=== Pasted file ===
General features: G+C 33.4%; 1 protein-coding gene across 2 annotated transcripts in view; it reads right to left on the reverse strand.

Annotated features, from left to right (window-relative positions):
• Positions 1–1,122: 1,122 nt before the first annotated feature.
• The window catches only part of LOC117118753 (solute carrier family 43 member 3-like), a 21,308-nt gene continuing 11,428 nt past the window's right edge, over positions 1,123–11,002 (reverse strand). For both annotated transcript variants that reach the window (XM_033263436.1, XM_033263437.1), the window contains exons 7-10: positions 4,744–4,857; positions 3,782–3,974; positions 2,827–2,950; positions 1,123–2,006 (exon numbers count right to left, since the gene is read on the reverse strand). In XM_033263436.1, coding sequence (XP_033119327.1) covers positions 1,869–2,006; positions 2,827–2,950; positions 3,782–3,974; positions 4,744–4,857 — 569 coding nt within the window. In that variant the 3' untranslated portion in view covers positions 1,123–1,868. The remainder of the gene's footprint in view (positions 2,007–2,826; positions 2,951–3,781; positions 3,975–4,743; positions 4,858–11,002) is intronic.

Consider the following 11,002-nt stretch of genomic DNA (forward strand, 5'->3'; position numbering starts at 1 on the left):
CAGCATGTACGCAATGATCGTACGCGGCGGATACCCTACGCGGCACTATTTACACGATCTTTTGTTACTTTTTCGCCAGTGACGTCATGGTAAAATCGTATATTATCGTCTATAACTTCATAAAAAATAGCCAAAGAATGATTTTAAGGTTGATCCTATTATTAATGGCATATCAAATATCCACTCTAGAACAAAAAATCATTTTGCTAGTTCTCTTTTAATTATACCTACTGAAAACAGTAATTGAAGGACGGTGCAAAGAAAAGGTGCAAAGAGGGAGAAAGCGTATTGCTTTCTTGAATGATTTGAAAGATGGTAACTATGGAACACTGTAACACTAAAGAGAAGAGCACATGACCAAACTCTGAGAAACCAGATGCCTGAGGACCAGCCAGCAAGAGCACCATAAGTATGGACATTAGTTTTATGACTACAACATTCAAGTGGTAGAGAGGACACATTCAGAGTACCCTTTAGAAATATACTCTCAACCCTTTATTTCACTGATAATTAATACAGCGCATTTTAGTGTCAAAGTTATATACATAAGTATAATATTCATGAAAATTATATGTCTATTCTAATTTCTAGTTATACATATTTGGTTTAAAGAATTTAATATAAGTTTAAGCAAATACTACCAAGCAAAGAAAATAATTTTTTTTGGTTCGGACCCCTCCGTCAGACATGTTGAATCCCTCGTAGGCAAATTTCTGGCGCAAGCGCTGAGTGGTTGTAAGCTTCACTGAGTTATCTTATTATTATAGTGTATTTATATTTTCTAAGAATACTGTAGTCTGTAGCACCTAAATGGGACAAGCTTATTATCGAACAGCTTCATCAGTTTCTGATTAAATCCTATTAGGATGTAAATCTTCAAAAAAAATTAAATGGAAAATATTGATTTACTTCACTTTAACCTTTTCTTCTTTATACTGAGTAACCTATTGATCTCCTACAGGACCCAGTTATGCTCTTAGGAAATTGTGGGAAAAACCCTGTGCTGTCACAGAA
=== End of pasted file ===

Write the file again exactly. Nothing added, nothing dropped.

General features: G+C 33.4%; 1 protein-coding gene across 2 annotated transcripts in view; it reads right to left on the reverse strand.

Annotated features, from left to right (window-relative positions):
• Positions 1–1,122: 1,122 nt before the first annotated feature.
• The window catches only part of LOC117118753 (solute carrier family 43 member 3-like), a 21,308-nt gene continuing 11,428 nt past the window's right edge, over positions 1,123–11,002 (reverse strand). For both annotated transcript variants that reach the window (XM_033263436.1, XM_033263437.1), the window contains exons 7-10: positions 4,744–4,857; positions 3,782–3,974; positions 2,827–2,950; positions 1,123–2,006 (exon numbers count right to left, since the gene is read on the reverse strand). In XM_033263436.1, coding sequence (XP_033119327.1) covers positions 1,869–2,006; positions 2,827–2,950; positions 3,782–3,974; positions 4,744–4,857 — 569 coding nt within the window. In that variant the 3' untranslated portion in view covers positions 1,123–1,868. The remainder of the gene's footprint in view (positions 2,007–2,826; positions 2,951–3,781; positions 3,975–4,743; positions 4,858–11,002) is intronic.

Consider the following 11,002-nt stretch of genomic DNA (forward strand, 5'->3'; position numbering starts at 1 on the left):
CAGCATGTACGCAATGATCGTACGCGGCGGATACCCTACGCGGCACTATTTACACGATCTTTTGTTACTTTTTCGCCAGTGACGTCATGGTAAAATCGTATATTATCGTCTATAACTTCATAAAAAATAGCCAAAGAATGATTTTAAGGTTGATCCTATTATTAATGGCATATCAAATATCCACTCTAGAACAAAAAATCATTTTGCTAGTTCTCTTTTAATTATACCTACTGAAAACAGTAATTGAAGGACGGTGCAAAGAAAAGGTGCAAAGAGGGAGAAAGCGTATTGCTTTCTTGAATGATTTGAAAGATGGTAACTATGGAACACTGTAACACTAAAGAGAAGAGCACATGACCAAACTCTGAGAAACCAGATGCCTGAGGACCAGCCAGCAAGAGCACCATAAGTATGGACATTAGTTTTATGACTACAACATTCAAGTGGTAGAGAGGACACATTCAGAGTACCCTTTAGAAATATACTCTCAACCCTTTATTTCACTGATAATTAATACAGCGCATTTTAGTGTCAAAGTTATATACATAAGTATAATATTCATGAAAATTATATGTCTATTCTAATTTCTAGTTATACATATTTGGTTTAAAGAATTTAATATAAGTTTAAGCAAATACTACCAAGCAAAGAAAATAATTTTTTTTGGTTCGGACCCCTCCGTCAGACATGTTGAATCCCTCGTAGGCAAATTTCTGGCGCAAGCGCTGAGTGGTTGTAAGCTTCACTGAGTTATCTTATTATTATAGTGTATTTATATTTTCTAAGAATACTGTAGTCTGTAGCACCTAAATGGGACAAGCTTATTATCGAACAGCTTCATCAGTTTCTGATTAAATCCTATTAGGATGTAAATCTTCAAAAAAAATTAAATGGAAAATATTGATTTACTTCACTTTAACCTTTTCTTCTTTATACTGAGTAACCTATTGATCTCCTACAGGACCCAGTTATGCTCTTAGGAAATTGTGGGAAAAACCCTGTGCTGTCACAGAA